Combining Split-Beam and Dual-Frequency Identification Sonars to Estimate Abundance of Anadromous Fishes in the Roanoke River, North Carolina

12Citations
Citations of this article
28Readers
Mendeley users who have this article in their library.

You may have access to this PDF.

Abstract

Abstract: Riverine hydroacoustic techniques are an effective method for evaluating abundance of upstream migrating anadromous fishes. To use these methods in the Roanoke River, North Carolina, at a wide site with uneven bottom topography, we used a combination of split-beam sonar and dual-frequency identification sonar (DIDSON) deployments. We aimed a split-beam sonar horizontally to monitor midchannel and near-bottom zones continuously over the 3-month spring monitoring periods in 2010 and 2011. The DIDSON was rotated between seven cross-channel locations (using a vertical aim) and nearshore regions (using horizontal aims). Vertical deployment addressed blind spots in split-beam coverage along the bottom and provided reliable information about the cross-channel and vertical distributions of upstream migrants. Using a Bayesian framework, we modeled sonar counts within four cross-channel strata and apportioned counts by species using species proportions from boat electrofishing and gill netting. Modeled estimates (95% credible intervals [CIs]) of total upstream migrants in 2010 and 2011 were 2.5 million (95% CI, 2.4–2.6 million) and 3.6 million (95% CI, 3.4–3.9 million), respectively. Results indicated that upstream migrants are extremely shore- and bottom-oriented, suggesting nearshore DIDSON monitoring improved the accuracy and precision of our estimates. This monitoring protocol and model may be widely applicable to river systems regardless of their cross-sectional width or profile. Received July 16, 2014; accepted November 21, 2014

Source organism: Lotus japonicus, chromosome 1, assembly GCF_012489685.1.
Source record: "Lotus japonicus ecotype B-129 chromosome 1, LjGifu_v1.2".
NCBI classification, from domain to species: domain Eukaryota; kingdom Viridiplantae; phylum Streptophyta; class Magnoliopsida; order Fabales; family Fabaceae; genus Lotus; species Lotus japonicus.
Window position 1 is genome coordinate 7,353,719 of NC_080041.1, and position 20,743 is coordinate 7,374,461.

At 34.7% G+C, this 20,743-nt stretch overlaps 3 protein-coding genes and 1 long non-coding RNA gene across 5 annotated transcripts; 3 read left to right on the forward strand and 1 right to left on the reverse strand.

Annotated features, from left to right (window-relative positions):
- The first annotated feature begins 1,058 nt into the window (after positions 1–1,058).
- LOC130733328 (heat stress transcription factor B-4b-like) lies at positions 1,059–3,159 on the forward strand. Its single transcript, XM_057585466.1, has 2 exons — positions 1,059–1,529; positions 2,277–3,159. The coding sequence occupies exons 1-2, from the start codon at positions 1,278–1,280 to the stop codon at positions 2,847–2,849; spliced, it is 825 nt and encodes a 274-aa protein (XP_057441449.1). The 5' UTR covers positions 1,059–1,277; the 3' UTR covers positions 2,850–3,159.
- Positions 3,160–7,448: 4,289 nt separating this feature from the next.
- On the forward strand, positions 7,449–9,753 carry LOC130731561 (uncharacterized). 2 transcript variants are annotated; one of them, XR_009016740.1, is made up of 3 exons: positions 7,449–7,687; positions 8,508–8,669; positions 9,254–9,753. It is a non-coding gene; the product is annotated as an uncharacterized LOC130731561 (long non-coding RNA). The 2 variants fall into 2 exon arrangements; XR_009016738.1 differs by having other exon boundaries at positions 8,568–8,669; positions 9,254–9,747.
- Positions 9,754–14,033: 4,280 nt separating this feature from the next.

Cite

CITATION STYLE

APA

Hughes, J. B., & Hightower, J. E. (2015). Combining Split-Beam and Dual-Frequency Identification Sonars to Estimate Abundance of Anadromous Fishes in the Roanoke River, North Carolina. North American Journal of Fisheries Management, 35(2), 229–240. https://doi.org/10.1080/02755947.2014.992558

Register to see more suggestions

Mendeley helps you to discover research relevant for your work.

Already have an account?

Save time finding and organizing research with Mendeley

Sign up for free